In the Book of Mormon, the Zoramite proletariat complained to Alma and Amulek that they had labored abundantly to build all of the synagogues in Antionum but were subsequently forbidden to worship there due to the coarseness of their apparel (Alma 32:5–9). They believed they could only worship in the synagogue and seemed genuinely distraught that they were being denied entry. Alma recited the words of Zenos to them to assure them that they could worship anywhere and their petitions would be heard: wilderness or field, house or closet. In essence, they could connect heaven and earth wherever they worshipped in faith, effectively creating their own axis mundi.32
Cultural Diversity in Mesoamerica
A common misconception is that Mesoamerica was a relatively homogenous area, beginning with the Olmec in the Formative period, moving on to the Maya in the Classic period, and culminating with the Aztec during the Postclassic prior to the arrival of the Spanish. In actuality, there were scores of different cultures that inhabited Mesoamerica anciently, co-existing in space and time. 33 Cultures that modern scholars sometimes lump together were in fact quite distinct from each other. The hundreds of cities that we identify as Maya, for example, would not have identified themselves as belonging to the same culture. They were never unified under a single leader, such as the Pharaohs of Egypt. Rather, each city conceptualized themselves as a unique nation, with their own particular pantheon of gods and ritual complexes. Evidence from several major polities (such as Tikal, Caracol, and Naranjo) indicates that each city had its own distinctive triad of patron deities, along with a rich pantheon comprised of many other gods and supernatural beings.34 There were even distinctions in the rituals each polity would perform. The accession rituals of kings, for example, varied from site to site in terms of the regalia that was worn and the specific ritual actions that were done to enthrone them. 35 The Mesoamerican landscape was extremely heterogeneous, both between and within cultures. Yet each had their unique axes mundi that made their cities sacred to them.
Without question, the specific rituals and sacred locations of righteous Nephites would have been different from those of their neighbors, but enough variation existed across the culturescape that the Nephites may have effectively fallen within the margin of acceptable diversity. But, as demonstrated above, the overlapping form and function of many of their rituals and sacred architecture may have enabled them to blend in better than we might suppose: temples and altars, sacrifices and burnt offerings, prayers and supplications, and belief in and emulation of a dying and resurrecting god. These rituals took place at their individual axes mundi — their own sacred centers of the world — and served to bridge the gap between the human and divine realms.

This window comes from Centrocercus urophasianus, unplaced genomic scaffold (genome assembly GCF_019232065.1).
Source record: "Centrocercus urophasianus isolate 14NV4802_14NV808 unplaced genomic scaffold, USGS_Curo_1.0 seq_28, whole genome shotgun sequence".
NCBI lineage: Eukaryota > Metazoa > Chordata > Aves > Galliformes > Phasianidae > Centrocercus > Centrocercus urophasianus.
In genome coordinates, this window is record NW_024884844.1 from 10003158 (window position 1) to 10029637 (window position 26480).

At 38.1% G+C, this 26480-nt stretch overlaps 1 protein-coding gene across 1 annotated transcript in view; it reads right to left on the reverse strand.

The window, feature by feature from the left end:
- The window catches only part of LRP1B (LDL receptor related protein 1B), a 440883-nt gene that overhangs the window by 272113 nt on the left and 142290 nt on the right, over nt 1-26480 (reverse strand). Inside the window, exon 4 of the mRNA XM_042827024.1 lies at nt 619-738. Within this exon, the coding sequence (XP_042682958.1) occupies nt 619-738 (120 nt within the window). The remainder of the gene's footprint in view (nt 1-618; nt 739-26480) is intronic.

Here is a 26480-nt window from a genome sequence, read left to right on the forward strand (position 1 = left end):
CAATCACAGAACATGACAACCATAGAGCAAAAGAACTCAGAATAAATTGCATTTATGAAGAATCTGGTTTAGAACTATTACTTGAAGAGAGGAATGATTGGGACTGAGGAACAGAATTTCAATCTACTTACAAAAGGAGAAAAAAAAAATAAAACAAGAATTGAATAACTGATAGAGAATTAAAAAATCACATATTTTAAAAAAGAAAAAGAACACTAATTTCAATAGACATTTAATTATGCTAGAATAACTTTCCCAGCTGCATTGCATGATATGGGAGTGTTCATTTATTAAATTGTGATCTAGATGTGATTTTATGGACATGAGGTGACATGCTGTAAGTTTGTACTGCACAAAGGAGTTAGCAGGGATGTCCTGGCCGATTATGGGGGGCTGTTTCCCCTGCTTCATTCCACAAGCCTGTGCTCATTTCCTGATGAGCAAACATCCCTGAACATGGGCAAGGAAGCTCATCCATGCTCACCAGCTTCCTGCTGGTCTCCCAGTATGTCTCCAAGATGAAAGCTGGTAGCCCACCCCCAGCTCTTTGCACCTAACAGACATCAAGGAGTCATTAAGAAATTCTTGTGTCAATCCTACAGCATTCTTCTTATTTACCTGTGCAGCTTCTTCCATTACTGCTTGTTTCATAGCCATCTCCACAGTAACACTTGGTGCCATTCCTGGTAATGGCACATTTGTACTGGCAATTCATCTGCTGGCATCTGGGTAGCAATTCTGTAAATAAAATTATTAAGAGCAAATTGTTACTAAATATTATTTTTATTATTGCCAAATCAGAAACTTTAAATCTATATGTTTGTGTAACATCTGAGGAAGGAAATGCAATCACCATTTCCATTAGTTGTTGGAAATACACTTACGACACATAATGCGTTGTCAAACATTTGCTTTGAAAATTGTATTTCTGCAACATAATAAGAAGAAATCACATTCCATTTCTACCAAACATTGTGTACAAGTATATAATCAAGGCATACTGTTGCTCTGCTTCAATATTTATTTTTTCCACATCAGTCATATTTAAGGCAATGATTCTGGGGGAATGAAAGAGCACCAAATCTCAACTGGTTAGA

1.Mircea Eliade, The Sacred and the Profane: The Nature of Religion (New York: Houghton Mifflin Harcourt, 1959), 26.
2. Eliade, The Sacred and the Profane, 36.
3. Julia Guernsey, Ritual & Power in Stone: The Performance of Rulership in Mesoamerican Izapan Style Art (Austin: University of Texas Press, 2006), 120.
4. Pamela Gellar, “Maya Mortuary Spaces as Cosmological Metaphors,” in EC Robertson, JD Seibert, DC Fernandez, and MU Zender, eds Space and Spatial Analysis in Archaeology(Calgary: University of Calgary Press, 2006), 38.
5. David Stuart, “‘The Fire Enters His House': Architecture and Ritual in Classic Maya Texts,” in Stephen D. Houston, ed., Function and Meaning in Classic Maya Architecture (Washington, DC: Dumbarton Oaks Research Library and Collection, 1998): 373–425.
6. John W. Welch, “The Temple in the Book of Mormon: The Temples at the Cities of Nephi, Zarahemla, and Bountiful,” in Temples of the Ancient World, ed. Donald W. Parry (Salt Lake City and Provo, UT: Deseret Book and FARMS, 1994), 348; William J. Adams, Jr., “Synagogues in the Book of Mormon,” in Journal of Book of Mormon Studies 9/1 (2000): 4–13.
7. 1 Kings 5:17 notes that Solomon’s temple was built with “great stones, costly stones, and hewed stones.” The “precious things” that were “not to be found upon the land” likely refer to the types of stones used in construction and other types of “precious stones” used to garnish the temple in 2 Chronicles 3:6.
8. Welch, “Temple in the Book of Mormon.”
9. John S. Justeson, “Appendix B: Interpretations of Mayan Hieroglyphs (1984:351),” in John S. Justeson and Lyle Campbell, eds. Phoneticism in Mayan Hieroglyphic Writing. Publication 9 (Albany, NY: Institute for Mesoamerican Studies, State University of New York at Albany). While the term k’uh nah “god house” in modern Mayan language calls to mind the Hebrew beit el or beit elohim, we must be cautious in drawing analogies since the ancient Maya glyph for temple has not yet been deciphered phonetically (although the conceptual meaning of the logograph is clearly understood to be a temple structure).